• [0022]
    Examples of physical connections include, but are not limited to, an interlinking of components that can occur, for example, in interpenetrating networks and chain entanglement. Examples of chemical connections include, but are not limited to, covalent and non-covalent bonds. Covalent bonds include, but are not limited to, simple covalent bonds and coordinate bonds. Non-covalent bonds include, but are not limited to, ionic bonds, and inter-molecular attractions such as, for example, hydrogen bonds and attractions created by induced and permanent dipole-dipole interactions. All of these types of combinations can have a variable effect on the measured diffusion coefficient.
  • [0023]
    The material considerations include, but are not limited to, the selection of the polymer and/or polymer combinations, the selection of the agent and/or agent combinations, the selection of the polymer/agent combinations, and the selection of the solvent and/or solvent combinations used to combine the materials for application. The scope of the present invention includes, but is not limited to, the following methods of forming compositions:
  • [0024]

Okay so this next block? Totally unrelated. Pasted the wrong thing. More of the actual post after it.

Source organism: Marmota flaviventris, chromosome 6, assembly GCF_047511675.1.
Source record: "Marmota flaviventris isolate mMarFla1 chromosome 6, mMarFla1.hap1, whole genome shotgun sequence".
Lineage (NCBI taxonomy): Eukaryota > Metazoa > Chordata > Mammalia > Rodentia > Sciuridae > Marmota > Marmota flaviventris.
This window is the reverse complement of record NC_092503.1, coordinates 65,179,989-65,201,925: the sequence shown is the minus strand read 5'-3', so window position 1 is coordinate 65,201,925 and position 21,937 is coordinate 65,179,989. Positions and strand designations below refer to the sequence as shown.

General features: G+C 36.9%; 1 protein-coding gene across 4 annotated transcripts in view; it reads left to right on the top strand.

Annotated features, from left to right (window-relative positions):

The compositions of the present invention include any combination of polymers, copolymers and agents. The compositions can include not only polymers but also polymers combined with ceramics and/or metals, which can also affect the relationship between the elements in the system. Examples of ceramics include, but are not limited to, hydroxyapatite, BIOGLASS®, and absorbable glass. Examples of metals include, but are not limited to magnesium, copper, titanium, and tantalum.
  • [0025]
    Polymeric matrices that are formed in the present invention should meet particular requirements with regard to physical, mechanical, chemical, and biological properties. An example of a physical property that can affect the performance of a biodegradable composition in vivo is water uptake. An example of a mechanical property that can affect the performance of a composition in vivo is the ability of the composition to withstand stresses that can cause mechanical failure of the composition such as, for example, cracking, flaking, peeling, and fracturing.
  • [0026]
    An example of a chemical property that can affect performance of a biodegradable composition in vivo is the rate of absorption of the composition by a subject. An example of a biological property that can affect performance of a composition in vivo is the bioactive and/or biobeneficial nature of the composition in a subject, both of which are described below. The terms “subject” and “patient” can be used interchangeably and refer to an animal such as a mammal including, but not limited to, non-primates such as, for example, a cow, pig, horse, cat, dog, rat, and mouse; and primates such as, for example, a monkey or a human.
  • [0027]